Tuesday, 11 January 2011

Luxury fashion brands continue Brazilian expansion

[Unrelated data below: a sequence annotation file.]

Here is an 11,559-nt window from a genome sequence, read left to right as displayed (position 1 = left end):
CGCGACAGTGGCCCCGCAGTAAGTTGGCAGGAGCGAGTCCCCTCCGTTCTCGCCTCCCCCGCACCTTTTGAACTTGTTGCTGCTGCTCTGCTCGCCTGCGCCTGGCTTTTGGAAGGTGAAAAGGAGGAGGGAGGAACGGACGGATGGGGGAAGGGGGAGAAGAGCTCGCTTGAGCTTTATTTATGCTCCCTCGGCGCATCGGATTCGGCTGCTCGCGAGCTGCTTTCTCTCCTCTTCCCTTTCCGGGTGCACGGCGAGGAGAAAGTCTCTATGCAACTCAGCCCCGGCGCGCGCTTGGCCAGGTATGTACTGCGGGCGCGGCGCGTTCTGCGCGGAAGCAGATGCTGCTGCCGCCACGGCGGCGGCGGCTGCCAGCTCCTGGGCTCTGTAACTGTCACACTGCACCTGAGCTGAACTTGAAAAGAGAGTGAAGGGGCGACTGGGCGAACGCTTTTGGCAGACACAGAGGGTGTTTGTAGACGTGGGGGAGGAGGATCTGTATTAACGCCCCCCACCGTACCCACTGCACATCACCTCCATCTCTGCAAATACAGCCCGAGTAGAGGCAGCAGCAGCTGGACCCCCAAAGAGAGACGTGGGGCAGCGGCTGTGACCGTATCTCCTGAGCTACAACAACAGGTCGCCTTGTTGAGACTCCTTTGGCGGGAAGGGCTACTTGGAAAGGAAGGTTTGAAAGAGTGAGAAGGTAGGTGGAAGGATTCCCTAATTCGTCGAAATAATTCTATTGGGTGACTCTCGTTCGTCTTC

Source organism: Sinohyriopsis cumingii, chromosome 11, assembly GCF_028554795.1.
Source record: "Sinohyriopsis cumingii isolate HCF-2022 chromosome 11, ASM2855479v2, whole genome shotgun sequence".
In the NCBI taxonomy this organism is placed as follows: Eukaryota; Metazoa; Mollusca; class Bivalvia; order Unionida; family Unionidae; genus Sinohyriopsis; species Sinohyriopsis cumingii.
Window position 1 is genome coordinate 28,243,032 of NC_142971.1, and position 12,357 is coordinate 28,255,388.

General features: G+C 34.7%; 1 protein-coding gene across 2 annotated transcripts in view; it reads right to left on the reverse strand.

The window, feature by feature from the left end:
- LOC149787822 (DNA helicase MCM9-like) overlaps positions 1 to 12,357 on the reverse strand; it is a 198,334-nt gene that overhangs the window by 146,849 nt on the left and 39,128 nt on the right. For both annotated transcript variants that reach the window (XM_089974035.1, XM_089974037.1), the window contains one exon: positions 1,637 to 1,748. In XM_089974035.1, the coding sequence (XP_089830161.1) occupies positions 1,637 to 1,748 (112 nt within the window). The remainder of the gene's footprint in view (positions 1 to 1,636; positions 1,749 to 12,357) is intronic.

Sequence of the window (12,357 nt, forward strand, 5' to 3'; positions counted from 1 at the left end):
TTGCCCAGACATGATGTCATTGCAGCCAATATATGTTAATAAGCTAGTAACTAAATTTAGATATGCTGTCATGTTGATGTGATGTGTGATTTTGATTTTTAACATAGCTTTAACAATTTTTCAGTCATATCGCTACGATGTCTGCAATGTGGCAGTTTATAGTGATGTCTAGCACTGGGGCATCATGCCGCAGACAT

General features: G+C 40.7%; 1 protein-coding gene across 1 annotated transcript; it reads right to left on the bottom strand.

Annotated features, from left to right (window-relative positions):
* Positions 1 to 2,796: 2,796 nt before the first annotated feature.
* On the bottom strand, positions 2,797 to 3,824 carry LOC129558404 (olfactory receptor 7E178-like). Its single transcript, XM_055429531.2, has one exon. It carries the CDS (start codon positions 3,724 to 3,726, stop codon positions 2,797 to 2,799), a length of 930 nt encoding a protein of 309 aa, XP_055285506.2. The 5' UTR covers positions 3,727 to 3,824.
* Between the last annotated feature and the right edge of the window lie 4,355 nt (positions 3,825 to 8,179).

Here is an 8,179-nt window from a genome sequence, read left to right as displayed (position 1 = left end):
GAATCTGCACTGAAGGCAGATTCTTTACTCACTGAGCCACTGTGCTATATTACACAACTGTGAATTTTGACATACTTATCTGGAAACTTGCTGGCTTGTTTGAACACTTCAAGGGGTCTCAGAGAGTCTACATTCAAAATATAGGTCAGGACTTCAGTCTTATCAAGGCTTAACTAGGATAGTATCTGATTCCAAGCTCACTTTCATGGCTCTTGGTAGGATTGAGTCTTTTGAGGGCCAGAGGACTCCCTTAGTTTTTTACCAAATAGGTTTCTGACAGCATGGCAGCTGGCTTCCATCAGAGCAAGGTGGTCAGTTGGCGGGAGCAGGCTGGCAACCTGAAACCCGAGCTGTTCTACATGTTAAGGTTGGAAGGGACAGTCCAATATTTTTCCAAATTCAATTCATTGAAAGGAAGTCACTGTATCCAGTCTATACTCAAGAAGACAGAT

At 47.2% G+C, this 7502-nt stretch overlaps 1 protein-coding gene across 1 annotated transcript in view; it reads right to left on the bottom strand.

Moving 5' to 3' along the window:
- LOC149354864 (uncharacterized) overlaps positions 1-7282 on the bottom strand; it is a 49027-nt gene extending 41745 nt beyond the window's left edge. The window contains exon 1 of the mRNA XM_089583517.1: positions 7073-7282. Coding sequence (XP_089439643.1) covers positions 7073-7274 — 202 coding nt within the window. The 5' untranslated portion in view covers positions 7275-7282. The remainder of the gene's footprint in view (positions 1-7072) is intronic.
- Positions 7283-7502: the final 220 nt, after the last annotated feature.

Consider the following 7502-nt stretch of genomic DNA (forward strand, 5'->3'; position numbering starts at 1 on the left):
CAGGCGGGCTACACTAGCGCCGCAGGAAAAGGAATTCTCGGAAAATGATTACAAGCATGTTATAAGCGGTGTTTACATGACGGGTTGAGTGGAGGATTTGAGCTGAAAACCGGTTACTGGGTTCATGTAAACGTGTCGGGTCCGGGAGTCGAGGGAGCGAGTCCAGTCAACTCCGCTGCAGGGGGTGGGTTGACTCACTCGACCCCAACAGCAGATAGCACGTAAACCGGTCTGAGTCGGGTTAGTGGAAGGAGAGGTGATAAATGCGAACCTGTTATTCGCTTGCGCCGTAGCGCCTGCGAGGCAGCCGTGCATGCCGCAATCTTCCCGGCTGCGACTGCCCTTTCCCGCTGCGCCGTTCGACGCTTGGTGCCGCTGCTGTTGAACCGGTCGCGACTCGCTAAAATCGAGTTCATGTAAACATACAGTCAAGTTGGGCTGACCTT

“Why are we not here?” François-Henri Pinault, the chief executive of PPR, whose brands include Alexander McQueen and Gucci, was overheard asking while visiting shopping centre Cidade Jardim in São Paulo recently, according to Women’s Wear Daily. Why not, indeed? I’ve written before about Brazil’s growing luxury fashion market, both in this blog and for Drapers Magazine, and WWD’s report further emphasizes the appetite of global brands to expand in Brazil. I’ve picked out the most interesting parts of the report, notably Chanel’s aggressive expansion in the country. Bruno Pavlovsky, president of Chanel’s fashion division, told WWD: “The Brazilian market is mature. This is now the time for us to consolidate our presence there, directly operating the boutique network as we do elsewhere.” Chanel recently closed its franchised store in Daslu, Brazil’s most iconic luxury retailer in São Paulo, and took over the management of its store in Cidade Jardim, which also houses Hermès and Louis Vuitton. Apparently, the move had an immediate impact on Chanel’s prices, since the luxury brand no longer had to pay a middleman, says WWD. They fell by about 30%, with instalment payments ranging from three to six months. As I’ve mentioned before, Brazilians often pay for luxury goods in instalments, rather than outright. According to WWD, plans are afoot for further shopping malls to open in Brazil, including Village Mall in Rio in 2012 and Shopping JK Iguatemi in São Paulo. I’m sure it’s only a matter of time before Mr Pinault does open more stores in Brazil (I’ve written about his appetite to do so before). But for anyone looking to expand in Brazil, seek advice. Brazil’s tax laws are complicated and its bureaucracy frustrating. But as I’ve said before, I quite like how difficult the country can be; it forces businesses to innovate and avoids identikit high streets and shopping centres. On another note, Fashion Rio starts today. Come back this week for coverage.

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